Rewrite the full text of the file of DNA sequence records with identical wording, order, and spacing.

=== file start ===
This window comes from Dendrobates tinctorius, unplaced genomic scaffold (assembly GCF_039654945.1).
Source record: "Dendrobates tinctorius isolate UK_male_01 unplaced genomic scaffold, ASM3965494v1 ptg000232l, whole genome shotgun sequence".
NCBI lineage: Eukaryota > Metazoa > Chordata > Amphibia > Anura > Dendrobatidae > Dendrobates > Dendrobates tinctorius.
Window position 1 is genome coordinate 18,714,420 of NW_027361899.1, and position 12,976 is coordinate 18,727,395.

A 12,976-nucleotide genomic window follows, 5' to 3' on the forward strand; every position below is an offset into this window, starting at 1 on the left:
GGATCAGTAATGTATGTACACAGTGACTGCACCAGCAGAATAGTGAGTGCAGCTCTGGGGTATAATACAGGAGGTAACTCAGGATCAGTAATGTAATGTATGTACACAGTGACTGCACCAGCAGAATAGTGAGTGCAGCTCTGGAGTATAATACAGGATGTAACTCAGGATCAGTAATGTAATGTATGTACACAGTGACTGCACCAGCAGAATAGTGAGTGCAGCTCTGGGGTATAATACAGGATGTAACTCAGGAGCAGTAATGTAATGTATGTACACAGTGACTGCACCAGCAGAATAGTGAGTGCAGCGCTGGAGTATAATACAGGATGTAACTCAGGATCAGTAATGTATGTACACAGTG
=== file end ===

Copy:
This window comes from Dendrobates tinctorius, unplaced genomic scaffold (assembly GCF_039654945.1).
Source record: "Dendrobates tinctorius isolate UK_male_01 unplaced genomic scaffold, ASM3965494v1 ptg000232l, whole genome shotgun sequence".
NCBI lineage: Eukaryota > Metazoa > Chordata > Amphibia > Anura > Dendrobatidae > Dendrobates > Dendrobates tinctorius.
Window position 1 is genome coordinate 18,714,420 of NW_027361899.1, and position 12,976 is coordinate 18,727,395.

A 12,976-nucleotide genomic window follows, 5' to 3' on the forward strand; every position below is an offset into this window, starting at 1 on the left:
GGATCAGTAATGTATGTACACAGTGACTGCACCAGCAGAATAGTGAGTGCAGCTCTGGGGTATAATACAGGAGGTAACTCAGGATCAGTAATGTAATGTATGTACACAGTGACTGCACCAGCAGAATAGTGAGTGCAGCTCTGGAGTATAATACAGGATGTAACTCAGGATCAGTAATGTAATGTATGTACACAGTGACTGCACCAGCAGAATAGTGAGTGCAGCTCTGGGGTATAATACAGGATGTAACTCAGGAGCAGTAATGTAATGTATGTACACAGTGACTGCACCAGCAGAATAGTGAGTGCAGCGCTGGAGTATAATACAGGATGTAACTCAGGATCAGTAATGTATGTACACAGTG